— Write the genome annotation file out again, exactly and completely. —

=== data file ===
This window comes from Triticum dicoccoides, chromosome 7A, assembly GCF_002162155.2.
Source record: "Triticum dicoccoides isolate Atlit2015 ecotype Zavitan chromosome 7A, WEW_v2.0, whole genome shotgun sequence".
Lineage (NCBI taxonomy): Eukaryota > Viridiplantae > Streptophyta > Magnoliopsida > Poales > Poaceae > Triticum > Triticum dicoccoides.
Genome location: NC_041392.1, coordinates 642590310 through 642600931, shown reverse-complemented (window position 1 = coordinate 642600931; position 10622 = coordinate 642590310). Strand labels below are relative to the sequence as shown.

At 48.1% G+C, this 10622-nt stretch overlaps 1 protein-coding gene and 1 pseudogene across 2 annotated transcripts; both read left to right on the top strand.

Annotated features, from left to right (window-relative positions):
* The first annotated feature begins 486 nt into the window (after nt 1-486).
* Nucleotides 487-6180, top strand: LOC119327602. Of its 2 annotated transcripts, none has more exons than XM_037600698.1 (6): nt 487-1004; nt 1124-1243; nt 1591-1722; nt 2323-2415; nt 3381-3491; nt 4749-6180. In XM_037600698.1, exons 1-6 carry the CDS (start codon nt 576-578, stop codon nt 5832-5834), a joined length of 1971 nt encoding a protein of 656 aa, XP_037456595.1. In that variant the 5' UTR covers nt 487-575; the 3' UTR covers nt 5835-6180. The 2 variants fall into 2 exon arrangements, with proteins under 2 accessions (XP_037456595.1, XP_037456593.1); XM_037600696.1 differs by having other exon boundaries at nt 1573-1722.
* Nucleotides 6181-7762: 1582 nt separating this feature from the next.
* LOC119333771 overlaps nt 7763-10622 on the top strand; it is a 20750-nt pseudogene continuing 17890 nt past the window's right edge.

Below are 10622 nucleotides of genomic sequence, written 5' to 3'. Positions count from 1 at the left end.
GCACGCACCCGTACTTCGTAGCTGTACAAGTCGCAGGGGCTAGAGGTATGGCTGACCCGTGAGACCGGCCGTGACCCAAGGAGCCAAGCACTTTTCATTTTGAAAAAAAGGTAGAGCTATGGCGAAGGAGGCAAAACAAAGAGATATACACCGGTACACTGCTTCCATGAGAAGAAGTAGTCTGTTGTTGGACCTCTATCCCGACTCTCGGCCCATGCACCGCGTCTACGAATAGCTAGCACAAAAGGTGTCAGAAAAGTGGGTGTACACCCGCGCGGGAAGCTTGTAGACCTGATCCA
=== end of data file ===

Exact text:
This window comes from Triticum dicoccoides, chromosome 7A, assembly GCF_002162155.2.
Source record: "Triticum dicoccoides isolate Atlit2015 ecotype Zavitan chromosome 7A, WEW_v2.0, whole genome shotgun sequence".
Lineage (NCBI taxonomy): Eukaryota > Viridiplantae > Streptophyta > Magnoliopsida > Poales > Poaceae > Triticum > Triticum dicoccoides.
Genome location: NC_041392.1, coordinates 642590310 through 642600931, shown reverse-complemented (window position 1 = coordinate 642600931; position 10622 = coordinate 642590310). Strand labels below are relative to the sequence as shown.

At 48.1% G+C, this 10622-nt stretch overlaps 1 protein-coding gene and 1 pseudogene across 2 annotated transcripts; both read left to right on the top strand.

Annotated features, from left to right (window-relative positions):
* The first annotated feature begins 486 nt into the window (after nt 1-486).
* Nucleotides 487-6180, top strand: LOC119327602. Of its 2 annotated transcripts, none has more exons than XM_037600698.1 (6): nt 487-1004; nt 1124-1243; nt 1591-1722; nt 2323-2415; nt 3381-3491; nt 4749-6180. In XM_037600698.1, exons 1-6 carry the CDS (start codon nt 576-578, stop codon nt 5832-5834), a joined length of 1971 nt encoding a protein of 656 aa, XP_037456595.1. In that variant the 5' UTR covers nt 487-575; the 3' UTR covers nt 5835-6180. The 2 variants fall into 2 exon arrangements, with proteins under 2 accessions (XP_037456595.1, XP_037456593.1); XM_037600696.1 differs by having other exon boundaries at nt 1573-1722.
* Nucleotides 6181-7762: 1582 nt separating this feature from the next.
* LOC119333771 overlaps nt 7763-10622 on the top strand; it is a 20750-nt pseudogene continuing 17890 nt past the window's right edge.

Below are 10622 nucleotides of genomic sequence, written 5' to 3'. Positions count from 1 at the left end.
GCACGCACCCGTACTTCGTAGCTGTACAAGTCGCAGGGGCTAGAGGTATGGCTGACCCGTGAGACCGGCCGTGACCCAAGGAGCCAAGCACTTTTCATTTTGAAAAAAAGGTAGAGCTATGGCGAAGGAGGCAAAACAAAGAGATATACACCGGTACACTGCTTCCATGAGAAGAAGTAGTCTGTTGTTGGACCTCTATCCCGACTCTCGGCCCATGCACCGCGTCTACGAATAGCTAGCACAAAAGGTGTCAGAAAAGTGGGTGTACACCCGCGCGGGAAGCTTGTAGACCTGATCCA